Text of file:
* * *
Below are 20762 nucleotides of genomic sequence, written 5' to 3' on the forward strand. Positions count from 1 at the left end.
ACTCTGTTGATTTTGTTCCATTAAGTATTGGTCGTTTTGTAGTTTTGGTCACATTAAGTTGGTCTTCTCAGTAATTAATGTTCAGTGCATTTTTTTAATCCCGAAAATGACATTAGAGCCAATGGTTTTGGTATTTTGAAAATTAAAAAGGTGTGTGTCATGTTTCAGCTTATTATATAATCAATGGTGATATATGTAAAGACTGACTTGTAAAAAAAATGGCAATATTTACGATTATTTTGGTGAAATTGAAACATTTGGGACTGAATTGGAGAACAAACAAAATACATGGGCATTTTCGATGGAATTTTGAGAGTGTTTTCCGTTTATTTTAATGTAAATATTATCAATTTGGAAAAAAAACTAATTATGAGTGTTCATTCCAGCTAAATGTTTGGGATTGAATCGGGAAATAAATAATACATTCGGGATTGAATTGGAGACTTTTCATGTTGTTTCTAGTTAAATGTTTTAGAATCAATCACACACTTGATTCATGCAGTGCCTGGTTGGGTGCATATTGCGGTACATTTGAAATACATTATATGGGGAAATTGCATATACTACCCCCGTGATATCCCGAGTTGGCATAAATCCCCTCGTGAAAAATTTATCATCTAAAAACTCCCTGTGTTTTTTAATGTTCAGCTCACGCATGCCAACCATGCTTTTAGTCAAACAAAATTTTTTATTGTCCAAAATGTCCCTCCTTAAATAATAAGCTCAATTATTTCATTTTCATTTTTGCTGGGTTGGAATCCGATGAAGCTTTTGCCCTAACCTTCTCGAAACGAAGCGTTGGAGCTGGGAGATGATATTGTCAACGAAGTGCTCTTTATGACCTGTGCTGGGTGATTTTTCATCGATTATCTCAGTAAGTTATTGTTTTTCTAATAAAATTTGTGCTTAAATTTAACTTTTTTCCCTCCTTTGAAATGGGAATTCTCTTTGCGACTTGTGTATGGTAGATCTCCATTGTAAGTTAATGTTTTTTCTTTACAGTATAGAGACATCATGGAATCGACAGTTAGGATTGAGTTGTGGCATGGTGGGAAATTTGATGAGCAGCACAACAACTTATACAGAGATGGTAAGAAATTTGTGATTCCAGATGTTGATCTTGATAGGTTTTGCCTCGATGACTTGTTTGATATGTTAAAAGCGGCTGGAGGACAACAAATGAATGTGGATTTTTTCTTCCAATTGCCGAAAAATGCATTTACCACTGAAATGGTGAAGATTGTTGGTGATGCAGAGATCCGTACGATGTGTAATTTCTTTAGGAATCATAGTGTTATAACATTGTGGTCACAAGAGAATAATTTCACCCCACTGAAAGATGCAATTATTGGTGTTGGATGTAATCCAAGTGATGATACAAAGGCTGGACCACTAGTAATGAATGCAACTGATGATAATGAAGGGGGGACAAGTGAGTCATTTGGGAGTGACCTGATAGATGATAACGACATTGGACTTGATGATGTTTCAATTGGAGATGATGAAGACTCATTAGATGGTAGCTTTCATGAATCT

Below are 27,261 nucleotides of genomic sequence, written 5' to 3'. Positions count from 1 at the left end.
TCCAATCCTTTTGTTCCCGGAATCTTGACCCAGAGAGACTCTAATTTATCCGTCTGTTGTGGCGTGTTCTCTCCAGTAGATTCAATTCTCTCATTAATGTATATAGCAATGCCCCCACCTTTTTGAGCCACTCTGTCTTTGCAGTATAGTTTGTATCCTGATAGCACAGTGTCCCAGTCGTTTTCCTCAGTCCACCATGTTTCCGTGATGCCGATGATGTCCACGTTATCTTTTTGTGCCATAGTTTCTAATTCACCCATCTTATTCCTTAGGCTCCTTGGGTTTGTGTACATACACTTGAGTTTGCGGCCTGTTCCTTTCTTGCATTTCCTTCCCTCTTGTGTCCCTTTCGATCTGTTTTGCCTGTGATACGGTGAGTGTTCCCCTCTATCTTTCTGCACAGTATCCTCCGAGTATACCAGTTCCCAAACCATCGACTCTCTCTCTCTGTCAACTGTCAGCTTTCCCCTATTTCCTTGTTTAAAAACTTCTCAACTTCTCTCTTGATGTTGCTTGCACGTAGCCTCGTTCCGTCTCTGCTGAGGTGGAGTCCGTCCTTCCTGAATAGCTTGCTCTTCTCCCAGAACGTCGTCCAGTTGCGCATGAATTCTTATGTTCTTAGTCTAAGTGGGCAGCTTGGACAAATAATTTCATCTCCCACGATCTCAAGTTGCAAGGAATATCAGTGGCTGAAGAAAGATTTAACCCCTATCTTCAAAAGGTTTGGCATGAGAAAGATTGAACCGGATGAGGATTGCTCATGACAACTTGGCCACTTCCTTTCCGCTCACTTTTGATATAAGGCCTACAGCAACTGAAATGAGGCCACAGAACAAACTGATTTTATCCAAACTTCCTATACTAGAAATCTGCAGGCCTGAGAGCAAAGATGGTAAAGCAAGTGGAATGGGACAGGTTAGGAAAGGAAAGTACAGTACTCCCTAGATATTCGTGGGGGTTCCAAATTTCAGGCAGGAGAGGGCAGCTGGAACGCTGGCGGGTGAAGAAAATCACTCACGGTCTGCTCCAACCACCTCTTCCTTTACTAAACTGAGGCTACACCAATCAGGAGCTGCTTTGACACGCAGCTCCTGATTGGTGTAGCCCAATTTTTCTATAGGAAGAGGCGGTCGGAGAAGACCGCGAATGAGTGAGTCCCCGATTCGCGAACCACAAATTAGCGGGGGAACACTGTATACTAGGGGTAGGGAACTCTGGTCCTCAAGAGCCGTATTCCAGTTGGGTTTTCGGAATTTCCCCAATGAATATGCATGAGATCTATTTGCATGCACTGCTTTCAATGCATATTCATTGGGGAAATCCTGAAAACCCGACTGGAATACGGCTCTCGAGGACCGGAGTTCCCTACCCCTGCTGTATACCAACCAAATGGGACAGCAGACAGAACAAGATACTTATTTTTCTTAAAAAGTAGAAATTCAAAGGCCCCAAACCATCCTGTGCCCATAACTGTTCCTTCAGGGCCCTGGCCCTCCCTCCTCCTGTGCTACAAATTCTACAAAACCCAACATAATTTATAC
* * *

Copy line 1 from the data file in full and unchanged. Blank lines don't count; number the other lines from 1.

Below are 20762 nucleotides of genomic sequence, written 5' to 3' on the forward strand. Positions count from 1 at the left end.